Learn More about STIs

Prevention of STIs

Using condoms for vaginal or anal sex is the most effective preventive method. Practice safer sex and have regular check-ups to protect you and your partner. Practicing safer sex every time can help you avoid sexually transmitted infections and some of the complications they can cause if left untreated.
Some common STI's and their Signs and Symptoms

There are many infections that both men and women can get in their genital area. Germs that live in or on a person's genitals cause these diseases. These germs can be passed from one person to another during sex.
Here are some common symptoms of genital infections:

  • Unusual discharge from the penis or vagina. (This may be a fluid or mucus that is bloody, looks cloudy or smells bad) 
  •  sores 
  •  itching 
  •  painful intercourse 
  • frequent or painful urination 

Even if you don't have any of these symptoms you could still have an infection. Even infections that have no symptoms can cause damage and may affect your ability to have children. Some of the symptoms of STI's can be quite embarrassing and a person may feel shy and shamed to go and see help, let alone tell their partner. S'dumo felt the pain, saw the signs and overcame his shame and after confiding in his father told his sexual partners about his STI.
You should let your sexual partners know so that they also act quickly to go to the clinic and get treatment.
We'll discuss four sexually transmitted diseases although there are many more. Make it a point to find out as much as you can about them so that you know the symptoms.

Chlamydia

Chlamydia is a very common STI that affects both men and women even though the majority of people infected do not have symptoms. Chlamydia can affect the urethra (urine passage in the penis), cervix, rectum, throat and eyes. Chlamydia is most often transmitted through unprotected vaginal and anal sex.
How would I know if I have Chlamydia?

Symptoms may appear between seven to 21 days after infection, but are often mild or absent. Symptoms may include a discharge from the penis, pain when passing urine, abnormal vaginal bleeding, pelvic pain or pain during sex.
How do you test for Chlamydia?

Chlamydia can be detected by a swab collected from the cervix, urethra or anus or by a urine sample. It is important not to pass urine for a minimum of two hours prior to having this test.

Genital warts

Genital warts are caused by a virus (human papilloma virus - HPV) which is transmitted directly from skin to skin during sexual with an infected person.
How would you know if you had genital warts?
You may notice lumps on the genitals which start as tiny swellings and sometimes develop into 'cauliflower-like' lumps. Others are flatter and more difficult to see.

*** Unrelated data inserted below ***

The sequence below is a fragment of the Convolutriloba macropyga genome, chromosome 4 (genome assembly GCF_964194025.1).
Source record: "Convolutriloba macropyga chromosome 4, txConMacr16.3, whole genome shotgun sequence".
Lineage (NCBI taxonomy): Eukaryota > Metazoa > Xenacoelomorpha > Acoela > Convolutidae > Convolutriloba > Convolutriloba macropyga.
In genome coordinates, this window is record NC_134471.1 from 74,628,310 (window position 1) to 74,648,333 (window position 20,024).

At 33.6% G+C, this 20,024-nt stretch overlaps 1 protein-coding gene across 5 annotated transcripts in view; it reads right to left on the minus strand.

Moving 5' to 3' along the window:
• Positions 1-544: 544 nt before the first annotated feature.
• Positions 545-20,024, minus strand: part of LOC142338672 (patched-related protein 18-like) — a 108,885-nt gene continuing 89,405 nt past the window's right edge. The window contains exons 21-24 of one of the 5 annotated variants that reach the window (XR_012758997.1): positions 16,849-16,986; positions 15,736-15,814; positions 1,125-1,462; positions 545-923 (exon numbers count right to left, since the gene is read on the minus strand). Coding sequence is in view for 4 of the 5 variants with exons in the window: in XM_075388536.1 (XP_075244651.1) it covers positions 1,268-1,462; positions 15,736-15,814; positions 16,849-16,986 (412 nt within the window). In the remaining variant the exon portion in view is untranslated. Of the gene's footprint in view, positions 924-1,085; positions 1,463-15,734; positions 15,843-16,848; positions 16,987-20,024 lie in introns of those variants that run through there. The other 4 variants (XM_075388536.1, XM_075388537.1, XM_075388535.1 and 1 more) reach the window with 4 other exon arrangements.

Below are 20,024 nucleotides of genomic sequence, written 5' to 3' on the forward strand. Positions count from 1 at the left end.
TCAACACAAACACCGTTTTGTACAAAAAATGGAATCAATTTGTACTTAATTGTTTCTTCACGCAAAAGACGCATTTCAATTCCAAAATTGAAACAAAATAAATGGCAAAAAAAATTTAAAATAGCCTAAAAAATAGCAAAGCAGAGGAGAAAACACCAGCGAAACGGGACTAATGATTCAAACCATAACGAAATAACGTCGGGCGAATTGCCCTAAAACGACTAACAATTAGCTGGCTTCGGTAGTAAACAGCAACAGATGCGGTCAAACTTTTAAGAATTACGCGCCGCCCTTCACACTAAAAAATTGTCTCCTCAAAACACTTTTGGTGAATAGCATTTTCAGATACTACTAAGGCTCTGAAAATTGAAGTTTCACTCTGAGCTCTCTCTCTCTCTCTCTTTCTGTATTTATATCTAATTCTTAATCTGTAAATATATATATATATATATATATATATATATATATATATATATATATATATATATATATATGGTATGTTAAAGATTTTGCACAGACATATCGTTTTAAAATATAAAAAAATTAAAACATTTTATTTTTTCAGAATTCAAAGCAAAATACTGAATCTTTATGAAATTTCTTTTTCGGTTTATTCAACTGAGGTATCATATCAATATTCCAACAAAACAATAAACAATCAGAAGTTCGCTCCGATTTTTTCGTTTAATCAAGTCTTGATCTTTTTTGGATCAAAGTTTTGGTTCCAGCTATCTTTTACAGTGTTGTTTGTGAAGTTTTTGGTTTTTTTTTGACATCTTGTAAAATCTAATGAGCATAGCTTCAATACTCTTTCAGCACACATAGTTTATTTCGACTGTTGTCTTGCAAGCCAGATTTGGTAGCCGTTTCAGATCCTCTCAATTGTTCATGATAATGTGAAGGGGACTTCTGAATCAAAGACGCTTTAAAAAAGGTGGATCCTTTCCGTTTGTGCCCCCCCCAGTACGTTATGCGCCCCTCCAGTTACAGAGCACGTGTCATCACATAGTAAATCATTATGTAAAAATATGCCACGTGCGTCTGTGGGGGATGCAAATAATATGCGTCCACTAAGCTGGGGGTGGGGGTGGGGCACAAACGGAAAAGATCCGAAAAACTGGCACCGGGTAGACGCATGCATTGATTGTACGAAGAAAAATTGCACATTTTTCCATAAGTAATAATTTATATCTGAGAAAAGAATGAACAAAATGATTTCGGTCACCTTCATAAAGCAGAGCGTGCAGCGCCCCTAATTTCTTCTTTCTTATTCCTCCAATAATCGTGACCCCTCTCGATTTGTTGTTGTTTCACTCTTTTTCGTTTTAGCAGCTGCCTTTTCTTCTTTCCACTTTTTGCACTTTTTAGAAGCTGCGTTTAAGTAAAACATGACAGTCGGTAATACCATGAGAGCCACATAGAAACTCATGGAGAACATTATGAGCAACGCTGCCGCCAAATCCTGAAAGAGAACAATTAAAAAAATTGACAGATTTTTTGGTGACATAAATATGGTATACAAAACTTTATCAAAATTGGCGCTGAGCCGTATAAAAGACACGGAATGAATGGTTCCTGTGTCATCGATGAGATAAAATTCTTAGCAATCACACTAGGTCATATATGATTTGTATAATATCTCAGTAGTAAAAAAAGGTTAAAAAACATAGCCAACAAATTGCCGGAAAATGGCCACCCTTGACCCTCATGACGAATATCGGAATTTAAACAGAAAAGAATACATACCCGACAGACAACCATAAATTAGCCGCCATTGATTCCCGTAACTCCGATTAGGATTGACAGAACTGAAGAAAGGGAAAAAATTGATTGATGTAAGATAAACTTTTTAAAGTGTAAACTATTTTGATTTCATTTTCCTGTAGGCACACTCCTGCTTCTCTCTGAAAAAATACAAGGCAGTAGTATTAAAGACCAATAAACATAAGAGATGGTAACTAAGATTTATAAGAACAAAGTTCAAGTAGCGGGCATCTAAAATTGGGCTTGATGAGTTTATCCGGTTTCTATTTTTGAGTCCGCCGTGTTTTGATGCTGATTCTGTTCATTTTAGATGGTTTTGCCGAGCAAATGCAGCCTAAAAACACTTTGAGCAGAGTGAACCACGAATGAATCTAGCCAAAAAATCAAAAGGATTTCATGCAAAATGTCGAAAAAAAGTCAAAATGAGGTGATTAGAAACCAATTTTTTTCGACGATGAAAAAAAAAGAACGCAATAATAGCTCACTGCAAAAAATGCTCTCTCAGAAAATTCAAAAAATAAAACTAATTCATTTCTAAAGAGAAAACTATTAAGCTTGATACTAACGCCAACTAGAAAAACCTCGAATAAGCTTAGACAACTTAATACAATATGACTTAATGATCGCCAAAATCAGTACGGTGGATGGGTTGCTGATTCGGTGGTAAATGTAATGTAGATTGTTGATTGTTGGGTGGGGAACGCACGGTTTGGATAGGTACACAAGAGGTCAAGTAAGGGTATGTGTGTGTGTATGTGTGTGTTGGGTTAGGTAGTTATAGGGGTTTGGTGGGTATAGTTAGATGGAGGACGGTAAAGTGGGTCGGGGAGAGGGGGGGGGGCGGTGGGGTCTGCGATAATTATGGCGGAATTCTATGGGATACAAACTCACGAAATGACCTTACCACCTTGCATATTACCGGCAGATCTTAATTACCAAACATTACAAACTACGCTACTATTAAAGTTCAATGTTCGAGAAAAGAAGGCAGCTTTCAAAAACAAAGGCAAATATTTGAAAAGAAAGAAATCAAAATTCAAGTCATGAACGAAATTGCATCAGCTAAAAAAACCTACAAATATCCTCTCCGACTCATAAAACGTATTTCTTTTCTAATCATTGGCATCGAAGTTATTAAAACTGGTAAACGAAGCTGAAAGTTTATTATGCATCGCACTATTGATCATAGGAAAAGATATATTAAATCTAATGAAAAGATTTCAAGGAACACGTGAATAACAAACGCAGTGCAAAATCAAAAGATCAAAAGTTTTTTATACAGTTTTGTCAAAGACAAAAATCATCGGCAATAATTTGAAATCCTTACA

They are often painless. Some women may have warts inside the vagina or on the cervix and be unaware of them. The first signs of genital warts may not show up until months after the infection.
In men, the warts are generally on the penis and are usually more obvious. In both sexes, warts can also appear in and around the anus.

How do you test for genital warts?
Genital warts are detected by careful examination of the genital skin in both men and women. A pap smear can also detect the virus that causes genital warts if it is on the cervix of women.
What is the treatment for genital warts?
Warts can be removed by freezing, burning, laser or by applying liquid wart paints or creams. There is a chance that if the warts are not treated that they may spontaneously resolve, but they may also multiply.
HIV and AIDS?
HIV (Human immunodeficiency virus) is a virus that causes damage to the body's immune system. AIDS (acquired immune deficiency syndrome) is a later form of infection with HIV.

AIDS conditions (serious infections or cancers indicating a damaged immune system) occur on average, about 10 years after becoming infected with HIV. However, the time taken to develop AIDS may range from between 1 and 20 years or more.
How does someone get infected with HIV?
HIV is commonly transmitted by:

  • vaginal intercourse without a condom (man to woman and woman to man)
  • anal sex without a condom (both partners are at risk - man to woman or man to man)
  • sharing drug injecting equipment
  • an infected mother to her baby during pregnancy, at birth or by breastfeeding

HIV has not been reported as being transmitted by: kissing, cuddling, shaking hands, sharing cutlery, cups & glasses, toilet seats or mosquito bites.
How do you test for HIV?
HIV is tested through conducting a blood test. In our day results are available to you immediately. It may take up to three months for HIV to register on a blood test after someone has been infected so the blood test should be performed after this three month window period.

How is it treated?

New anti-viral drugs have been developed that are helping people with AIDS live longer. The new single dose drug is a combination of three drugs; Tenofovir, Emitricitabine and Efavirenz . This means that patients will take one pill a day instead of the current dose of three tablets three times a day.

Although these drugs help control the virus they also have side effects that can interfere with a person's life and wellbeing.
It is also important for HIV positive people to have any other opportunistic infections treated promptly.

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  • Refer to Resources for people who may need help and information about STIs: